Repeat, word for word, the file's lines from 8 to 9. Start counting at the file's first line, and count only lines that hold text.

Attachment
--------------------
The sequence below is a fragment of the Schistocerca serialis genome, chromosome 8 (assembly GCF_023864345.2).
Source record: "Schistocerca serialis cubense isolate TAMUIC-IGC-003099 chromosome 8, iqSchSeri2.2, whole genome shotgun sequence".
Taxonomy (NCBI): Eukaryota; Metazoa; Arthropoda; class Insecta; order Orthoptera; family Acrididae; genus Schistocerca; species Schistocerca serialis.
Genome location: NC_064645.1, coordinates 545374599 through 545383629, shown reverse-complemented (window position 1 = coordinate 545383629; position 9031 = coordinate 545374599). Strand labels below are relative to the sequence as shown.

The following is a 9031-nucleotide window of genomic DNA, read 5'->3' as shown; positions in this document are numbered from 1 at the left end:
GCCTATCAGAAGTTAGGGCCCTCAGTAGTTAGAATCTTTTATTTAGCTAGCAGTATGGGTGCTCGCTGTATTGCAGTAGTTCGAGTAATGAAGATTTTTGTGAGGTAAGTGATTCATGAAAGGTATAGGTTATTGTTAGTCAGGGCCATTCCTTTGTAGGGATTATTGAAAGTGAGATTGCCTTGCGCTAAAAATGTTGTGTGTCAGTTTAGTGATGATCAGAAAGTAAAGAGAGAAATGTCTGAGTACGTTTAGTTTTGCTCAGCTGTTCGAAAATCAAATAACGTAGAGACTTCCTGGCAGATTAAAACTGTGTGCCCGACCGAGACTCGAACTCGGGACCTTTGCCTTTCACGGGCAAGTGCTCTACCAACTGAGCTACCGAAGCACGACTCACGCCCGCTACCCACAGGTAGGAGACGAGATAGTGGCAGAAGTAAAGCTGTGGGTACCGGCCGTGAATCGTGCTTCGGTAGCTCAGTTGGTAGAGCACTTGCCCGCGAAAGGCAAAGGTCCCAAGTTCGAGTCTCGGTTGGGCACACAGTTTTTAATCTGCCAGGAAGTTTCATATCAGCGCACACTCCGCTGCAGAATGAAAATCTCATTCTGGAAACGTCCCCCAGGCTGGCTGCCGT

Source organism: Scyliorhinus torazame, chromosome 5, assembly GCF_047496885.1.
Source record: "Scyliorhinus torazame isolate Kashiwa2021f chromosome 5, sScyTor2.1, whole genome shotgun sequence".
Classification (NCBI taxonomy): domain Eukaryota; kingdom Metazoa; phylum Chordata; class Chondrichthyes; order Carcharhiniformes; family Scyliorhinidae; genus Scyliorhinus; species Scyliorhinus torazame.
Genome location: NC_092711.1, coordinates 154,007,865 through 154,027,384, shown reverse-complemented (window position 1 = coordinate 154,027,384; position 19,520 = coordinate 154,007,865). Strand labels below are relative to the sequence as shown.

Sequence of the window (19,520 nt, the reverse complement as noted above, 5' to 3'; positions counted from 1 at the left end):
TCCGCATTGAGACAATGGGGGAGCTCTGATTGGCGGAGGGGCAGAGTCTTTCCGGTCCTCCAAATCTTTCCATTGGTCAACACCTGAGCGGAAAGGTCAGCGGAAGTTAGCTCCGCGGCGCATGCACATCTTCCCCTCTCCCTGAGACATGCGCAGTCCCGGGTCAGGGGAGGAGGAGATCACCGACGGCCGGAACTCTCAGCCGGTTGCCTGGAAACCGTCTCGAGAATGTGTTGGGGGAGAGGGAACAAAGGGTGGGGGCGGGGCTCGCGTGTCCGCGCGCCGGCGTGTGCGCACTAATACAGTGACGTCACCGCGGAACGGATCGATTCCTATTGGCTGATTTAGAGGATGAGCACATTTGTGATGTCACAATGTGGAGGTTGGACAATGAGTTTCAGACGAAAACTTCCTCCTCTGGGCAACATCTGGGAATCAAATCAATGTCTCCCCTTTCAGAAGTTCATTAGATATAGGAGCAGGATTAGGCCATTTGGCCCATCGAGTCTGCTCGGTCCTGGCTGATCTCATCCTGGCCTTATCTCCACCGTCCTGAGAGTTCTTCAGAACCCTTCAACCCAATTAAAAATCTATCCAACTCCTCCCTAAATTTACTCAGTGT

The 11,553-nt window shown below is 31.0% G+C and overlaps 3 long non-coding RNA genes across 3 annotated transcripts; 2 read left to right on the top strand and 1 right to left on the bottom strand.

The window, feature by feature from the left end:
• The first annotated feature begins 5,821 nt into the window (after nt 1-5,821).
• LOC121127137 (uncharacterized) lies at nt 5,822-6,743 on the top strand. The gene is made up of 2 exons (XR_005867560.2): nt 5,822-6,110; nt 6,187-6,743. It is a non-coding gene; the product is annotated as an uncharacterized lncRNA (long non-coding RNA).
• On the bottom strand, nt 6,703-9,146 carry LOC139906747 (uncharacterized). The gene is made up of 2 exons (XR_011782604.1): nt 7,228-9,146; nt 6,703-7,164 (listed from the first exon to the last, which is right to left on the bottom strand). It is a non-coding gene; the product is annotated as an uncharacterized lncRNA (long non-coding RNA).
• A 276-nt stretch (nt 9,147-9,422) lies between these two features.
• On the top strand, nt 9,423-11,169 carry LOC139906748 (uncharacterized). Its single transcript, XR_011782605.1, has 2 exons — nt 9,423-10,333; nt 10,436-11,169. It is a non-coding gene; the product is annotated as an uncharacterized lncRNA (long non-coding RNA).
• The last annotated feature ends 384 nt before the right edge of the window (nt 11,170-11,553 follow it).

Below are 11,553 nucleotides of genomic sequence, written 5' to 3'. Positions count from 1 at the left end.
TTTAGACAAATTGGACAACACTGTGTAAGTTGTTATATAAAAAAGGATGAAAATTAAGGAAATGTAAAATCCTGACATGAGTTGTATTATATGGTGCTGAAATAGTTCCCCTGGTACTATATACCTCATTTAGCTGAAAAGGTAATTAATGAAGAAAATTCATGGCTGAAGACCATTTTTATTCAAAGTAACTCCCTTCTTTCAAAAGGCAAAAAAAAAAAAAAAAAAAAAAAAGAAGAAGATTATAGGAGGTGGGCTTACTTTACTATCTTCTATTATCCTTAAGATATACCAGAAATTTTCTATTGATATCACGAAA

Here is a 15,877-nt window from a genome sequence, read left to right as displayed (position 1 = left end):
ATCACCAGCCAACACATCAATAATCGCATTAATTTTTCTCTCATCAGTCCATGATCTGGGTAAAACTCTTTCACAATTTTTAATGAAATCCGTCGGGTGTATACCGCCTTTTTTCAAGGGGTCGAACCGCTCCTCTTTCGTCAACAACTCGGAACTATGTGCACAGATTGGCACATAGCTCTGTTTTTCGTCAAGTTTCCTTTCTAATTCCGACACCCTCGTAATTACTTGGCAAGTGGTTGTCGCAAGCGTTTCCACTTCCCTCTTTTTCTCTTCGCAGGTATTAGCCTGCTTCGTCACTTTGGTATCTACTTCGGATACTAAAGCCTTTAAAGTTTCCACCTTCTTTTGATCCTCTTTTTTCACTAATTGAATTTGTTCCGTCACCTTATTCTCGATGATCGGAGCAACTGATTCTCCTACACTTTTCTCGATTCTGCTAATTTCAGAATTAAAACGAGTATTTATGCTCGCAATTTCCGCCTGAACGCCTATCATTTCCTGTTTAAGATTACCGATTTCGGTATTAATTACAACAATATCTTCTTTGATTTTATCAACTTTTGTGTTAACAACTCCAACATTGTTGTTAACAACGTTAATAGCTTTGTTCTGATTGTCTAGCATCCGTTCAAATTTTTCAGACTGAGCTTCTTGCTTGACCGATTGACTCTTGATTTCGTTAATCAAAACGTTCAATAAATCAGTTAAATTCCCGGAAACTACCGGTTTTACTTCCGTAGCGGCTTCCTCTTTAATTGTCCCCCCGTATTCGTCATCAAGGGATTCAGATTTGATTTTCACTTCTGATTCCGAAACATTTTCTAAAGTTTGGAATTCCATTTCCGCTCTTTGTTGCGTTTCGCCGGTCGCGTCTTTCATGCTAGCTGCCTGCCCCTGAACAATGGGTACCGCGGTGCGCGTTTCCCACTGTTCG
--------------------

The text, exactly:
Source record: "Scyliorhinus torazame isolate Kashiwa2021f chromosome 5, sScyTor2.1, whole genome shotgun sequence".
Classification (NCBI taxonomy): domain Eukaryota; kingdom Metazoa; phylum Chordata; class Chondrichthyes; order Carcharhiniformes; family Scyliorhinidae; genus Scyliorhinus; species Scyliorhinus torazame.